The Biden Administration’s COVID-19 action plan announced in September included a requirement for larger employers with more than 100 employees to make sure their workers get vaccinated for COVID-19 or require unvaccinated workers to get tested at least weekly and to give workers paid time off to get a COVID-19 vaccine and recover from side effects. While majorities across partisans, race/ethnicity, and income support the requirement for paid time off, there are differences in support for the “vaccination or testing” requirement. More than seven in ten Black (78%) and Hispanic adults (71%) support the federal government requiring larger employers to ensure their employees are vaccinated or providing weekly COVID tests, compared to about half of White adults (49%) who say the same. Similarly, those with household incomes under $40,000 (68%) are more likely than higher income adults to support the federal requirements for larger businesses to mandate vaccination or testing for employees.
When unvaccinated workers are asked what they would do if their employer required them to either get the COVID-19 vaccine or undergo weekly COVID-19 testing, 11% say they would be most likely to get the vaccine, a plurality (46%) say they would opt for weekly testing, and over a third (37%) say they would be likely to leave their job. Among all adults, this translates to 1% who would get the vaccine if faced with an employer mandate and 5% who say they would leave their job. However, if their employer did not offer an option for weekly tested, the share of unvaccinated workers who say they would get the vaccine increases to 17% (2% of all adults) and the share saying they would leave their job increases to 72% (9% of all adults).
About six in ten unvaccinated workers (59%) say they would be likely to apply for an exemption if their employer required them to get the COVID-19 vaccine, including 44% who say they would be “very likely” to do so. Nearly four in ten (38%) say they would be either “very” or “somewhat” unlikely to apply for an exemption. When asked what type of exemption they would apply for, about one in four unvaccinated workers (27%) say they would apply for a religious exemption, one in six (16%) say they would apply for a medical exemption, while the remainder say they would apply for some other kind of exemption, multiple types, or they are unsure.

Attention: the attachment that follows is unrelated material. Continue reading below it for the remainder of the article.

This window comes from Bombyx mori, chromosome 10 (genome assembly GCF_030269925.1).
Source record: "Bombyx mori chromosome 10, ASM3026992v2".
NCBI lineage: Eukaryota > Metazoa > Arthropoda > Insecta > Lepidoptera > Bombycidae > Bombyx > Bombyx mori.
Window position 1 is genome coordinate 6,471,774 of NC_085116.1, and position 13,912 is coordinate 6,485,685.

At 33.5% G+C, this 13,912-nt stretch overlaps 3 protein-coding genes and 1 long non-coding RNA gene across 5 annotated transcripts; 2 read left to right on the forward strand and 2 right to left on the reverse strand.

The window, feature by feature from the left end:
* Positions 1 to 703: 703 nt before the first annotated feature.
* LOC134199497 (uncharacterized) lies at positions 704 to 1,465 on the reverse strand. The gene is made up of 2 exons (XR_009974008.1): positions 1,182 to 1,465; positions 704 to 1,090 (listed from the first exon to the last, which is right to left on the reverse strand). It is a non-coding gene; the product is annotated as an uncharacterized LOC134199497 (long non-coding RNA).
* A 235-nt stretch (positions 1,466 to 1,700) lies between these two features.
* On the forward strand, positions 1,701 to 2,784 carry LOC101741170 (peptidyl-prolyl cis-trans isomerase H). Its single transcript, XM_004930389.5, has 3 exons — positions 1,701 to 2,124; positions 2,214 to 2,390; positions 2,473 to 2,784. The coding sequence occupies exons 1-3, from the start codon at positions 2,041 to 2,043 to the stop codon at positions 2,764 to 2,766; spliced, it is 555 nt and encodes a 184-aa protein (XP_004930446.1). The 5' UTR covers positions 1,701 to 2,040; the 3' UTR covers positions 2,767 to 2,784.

Despite numerous reports of employees leaving their jobs due to employer-imposed vaccination requirements, only 5% of unvaccinated adults say they have left a job because an employer required them to get vaccinated, accounting for 1% of adults nationwide. A larger share (24%) of all adults say they know someone who has a left a job due to an employer vaccination requirement, with Republicans more than twice as likely as Democrats to say they know someone who has done so (32% vs. 14%).
A Return To Normal?
As the holiday season approaches with the COVID-19 Delta variant still present but waning, nearly half of the public say they have either basically returned to normal when it comes to the activities they were doing before the pandemic (43%) or offered that they never really changed their activity level to begin with (6%). A further 35% say they have returned to “doing some, but not all,” of their pre-pandemic activities, and about one in six (15%) say they are still “doing very few of the activities” they did before the pandemic.
Some groups report being more cautious than others in their return to pre-pandemic activities. Most Democrats say they are “doing some, but not all” of the activities they did before the pandemic (44%) or say they are doing few of their pre-pandemic activities (20%), whereas most Republicans say they have “basically returned to normal” (63%) or never changed their activity level during the pandemic (11%). Similarly, vaccinated adults are less likely than their unvaccinated counterparts to say they have “basically returned to normal.” Notably, Black and Hispanic adults (groups that have been particularly hard hit by COVID-19) are more likely than White adults to say they are doing very few of their pre-pandemic activities.
Holiday Plans In The Midst Of A Pandemic